Archimago takes HQ Player for a spin

Here it is. Graphs and pix and everything.

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So… The bottom line…

1. HQPlayer provides a nice collection of resampling digital filters to choose from. They work without overloading and suppress ultrasonic artifacts very well. It looks like HQPlayer does this by providing a bit of attenuation for the headroom, this is likely why if we compare the computed RightMark results, you’ll tend to see that the noise level appears higher and dynamic range lower with HQPlayer than JRiver 24 PCM-to-DSD measurements by about 3dB.

These filters would be a great complement if you’re running NOS DACs that can accept high samperate material, and the dithering algorithms provide many options for those who are still using 16-bit DACs. However, if your DAC already provides good filtering and you have no special needs around dithering, it’s unlikely you will hear any additional benefit unless of course you prefer to upsample PCM to DSD with the modulators provided.

2. HQPlayer needs quite a bit of horsepower if you’re planning to do realtime PCM-to-DSD/SDM conversion ; especially if you intend to aim for DSD256+. Your CPU also needs to have SSE4.2 instructions for the 64-bit version (should be fine with any reasonably fast CPU in the last decade). As I did in this post, you can offload some of the calculations to a nVidia GPU with CUDA. The caveat with this is that powerful computers and graphics cards are not fanless currently (and I don’t like the sound of computer fans in my sound room). One should then put the server in another room and stream through a high bandwidth gigabit ethernet system to a NAA (Network Audio Adapter) streamer.

3. F rom a sound quality perspective, I don’t think you could go wrong with any of the “sinc” resamplers and DSD modulators I tested out. While I remain agnostic around which DSD/sigma-delta modulator is “best”, I accept that people can have subjective opinions on this since there are real differences in distortion and noise levels between the different settings. Perhaps certain settings could lead to more “euphonic” output depending on one’s gear. But I believe sonic differences would be at best subtle though based on my own listening and what the results tell me.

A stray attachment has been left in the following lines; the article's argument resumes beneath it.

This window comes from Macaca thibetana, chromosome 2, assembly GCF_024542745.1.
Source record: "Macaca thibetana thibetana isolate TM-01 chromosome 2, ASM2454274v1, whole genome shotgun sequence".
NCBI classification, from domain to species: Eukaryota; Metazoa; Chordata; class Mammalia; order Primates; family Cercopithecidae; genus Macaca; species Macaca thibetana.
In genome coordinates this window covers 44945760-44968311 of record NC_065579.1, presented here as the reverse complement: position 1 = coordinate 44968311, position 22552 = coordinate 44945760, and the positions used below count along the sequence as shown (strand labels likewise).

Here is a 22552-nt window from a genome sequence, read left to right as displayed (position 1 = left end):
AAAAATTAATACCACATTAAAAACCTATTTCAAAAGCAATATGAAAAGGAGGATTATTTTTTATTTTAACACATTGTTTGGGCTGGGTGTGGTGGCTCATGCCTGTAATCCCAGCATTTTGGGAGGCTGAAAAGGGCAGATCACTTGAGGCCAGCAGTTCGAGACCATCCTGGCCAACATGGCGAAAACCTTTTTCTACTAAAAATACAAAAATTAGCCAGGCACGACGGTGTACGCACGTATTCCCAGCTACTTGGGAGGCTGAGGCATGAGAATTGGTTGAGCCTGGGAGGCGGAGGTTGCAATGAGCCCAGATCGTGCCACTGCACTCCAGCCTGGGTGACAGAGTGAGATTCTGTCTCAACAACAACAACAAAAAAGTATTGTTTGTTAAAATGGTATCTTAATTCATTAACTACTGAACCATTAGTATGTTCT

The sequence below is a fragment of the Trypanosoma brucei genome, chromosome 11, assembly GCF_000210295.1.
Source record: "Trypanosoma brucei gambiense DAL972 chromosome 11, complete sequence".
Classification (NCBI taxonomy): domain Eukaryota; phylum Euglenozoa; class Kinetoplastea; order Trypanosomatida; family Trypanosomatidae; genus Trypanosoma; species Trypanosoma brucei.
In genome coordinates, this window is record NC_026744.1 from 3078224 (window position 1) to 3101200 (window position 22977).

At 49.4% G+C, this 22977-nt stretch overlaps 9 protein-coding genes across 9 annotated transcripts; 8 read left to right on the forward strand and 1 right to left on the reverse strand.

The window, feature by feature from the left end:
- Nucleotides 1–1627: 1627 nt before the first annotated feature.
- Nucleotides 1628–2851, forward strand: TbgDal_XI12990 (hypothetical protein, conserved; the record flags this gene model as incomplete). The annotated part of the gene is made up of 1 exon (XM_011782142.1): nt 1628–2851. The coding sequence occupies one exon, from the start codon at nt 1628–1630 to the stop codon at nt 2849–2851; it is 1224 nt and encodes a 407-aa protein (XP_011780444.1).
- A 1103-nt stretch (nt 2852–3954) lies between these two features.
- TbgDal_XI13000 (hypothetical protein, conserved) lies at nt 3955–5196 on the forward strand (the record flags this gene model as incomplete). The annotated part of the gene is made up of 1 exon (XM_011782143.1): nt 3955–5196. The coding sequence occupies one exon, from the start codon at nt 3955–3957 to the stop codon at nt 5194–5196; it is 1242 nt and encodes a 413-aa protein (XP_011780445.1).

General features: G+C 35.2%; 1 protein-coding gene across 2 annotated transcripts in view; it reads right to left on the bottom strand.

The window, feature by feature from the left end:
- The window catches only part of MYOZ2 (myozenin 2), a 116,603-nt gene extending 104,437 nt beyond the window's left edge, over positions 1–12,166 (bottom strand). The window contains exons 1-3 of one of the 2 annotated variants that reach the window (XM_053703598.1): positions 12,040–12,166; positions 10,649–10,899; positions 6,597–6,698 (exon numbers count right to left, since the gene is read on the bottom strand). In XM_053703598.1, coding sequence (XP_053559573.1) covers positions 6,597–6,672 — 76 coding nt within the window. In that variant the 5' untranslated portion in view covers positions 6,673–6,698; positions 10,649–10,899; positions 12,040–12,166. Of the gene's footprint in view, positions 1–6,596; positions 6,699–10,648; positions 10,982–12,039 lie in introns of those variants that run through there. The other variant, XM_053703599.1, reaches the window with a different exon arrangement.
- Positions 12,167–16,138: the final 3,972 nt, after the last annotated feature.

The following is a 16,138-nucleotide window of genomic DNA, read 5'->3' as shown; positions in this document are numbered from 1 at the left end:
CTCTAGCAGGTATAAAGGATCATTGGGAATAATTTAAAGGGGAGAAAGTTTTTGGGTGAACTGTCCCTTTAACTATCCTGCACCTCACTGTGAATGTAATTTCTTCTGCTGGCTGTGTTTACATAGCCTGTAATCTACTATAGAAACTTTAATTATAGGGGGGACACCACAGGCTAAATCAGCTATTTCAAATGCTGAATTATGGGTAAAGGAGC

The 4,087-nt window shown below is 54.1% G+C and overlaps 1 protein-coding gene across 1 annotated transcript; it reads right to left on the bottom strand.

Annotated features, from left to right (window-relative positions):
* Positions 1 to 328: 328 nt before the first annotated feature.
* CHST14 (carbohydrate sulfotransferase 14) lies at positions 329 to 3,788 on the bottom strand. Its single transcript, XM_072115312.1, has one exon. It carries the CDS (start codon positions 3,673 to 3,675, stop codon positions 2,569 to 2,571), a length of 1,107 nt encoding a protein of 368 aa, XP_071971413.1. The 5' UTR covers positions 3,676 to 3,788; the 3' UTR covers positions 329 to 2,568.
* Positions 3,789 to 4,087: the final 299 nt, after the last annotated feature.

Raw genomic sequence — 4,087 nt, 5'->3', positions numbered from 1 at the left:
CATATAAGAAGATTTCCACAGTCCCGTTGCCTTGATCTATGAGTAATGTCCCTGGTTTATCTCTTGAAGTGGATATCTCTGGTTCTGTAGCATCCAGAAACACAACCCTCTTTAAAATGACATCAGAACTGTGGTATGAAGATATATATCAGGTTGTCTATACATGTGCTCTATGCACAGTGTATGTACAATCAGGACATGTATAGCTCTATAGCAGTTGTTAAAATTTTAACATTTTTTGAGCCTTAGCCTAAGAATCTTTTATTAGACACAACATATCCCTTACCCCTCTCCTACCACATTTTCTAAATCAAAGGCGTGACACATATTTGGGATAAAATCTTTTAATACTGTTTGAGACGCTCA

4. Notice again, like the last time I measured the Oppo UDP-205 DSD playback, noise floor level increases particularly with the jump from DSD128 to DSD256 and goes back down a bit with DSD512. I suspect there is a good explanation for this. I have not tried measuring my other DSD256+ capable gear at this point to compare how non-ESS DACsperform.

5. The GUI works but is rather spartan compared to many player software out there. This is why historically HQPlayer is used in conjunction with software like Roon for the user interface and library functions. Consider this into the complete system price when incorporating HQPlayer.

Another issue I had was that the program seems to buffer whole tracks or at least large proportions of tracks then begin the conversion before playback. This is fine for PCM upsampling but when doing DSD256 or DSD512 conversion, it can take many seconds to start playback. This wears on one’s patience especially when it can take >10 seconds to start playback even with an overclocked >4GHz quad-core i7 processor with GPU assist. I know there are audiophiles who think buffering to RAM makes a big difference… But surely not when latency can be this severe, right?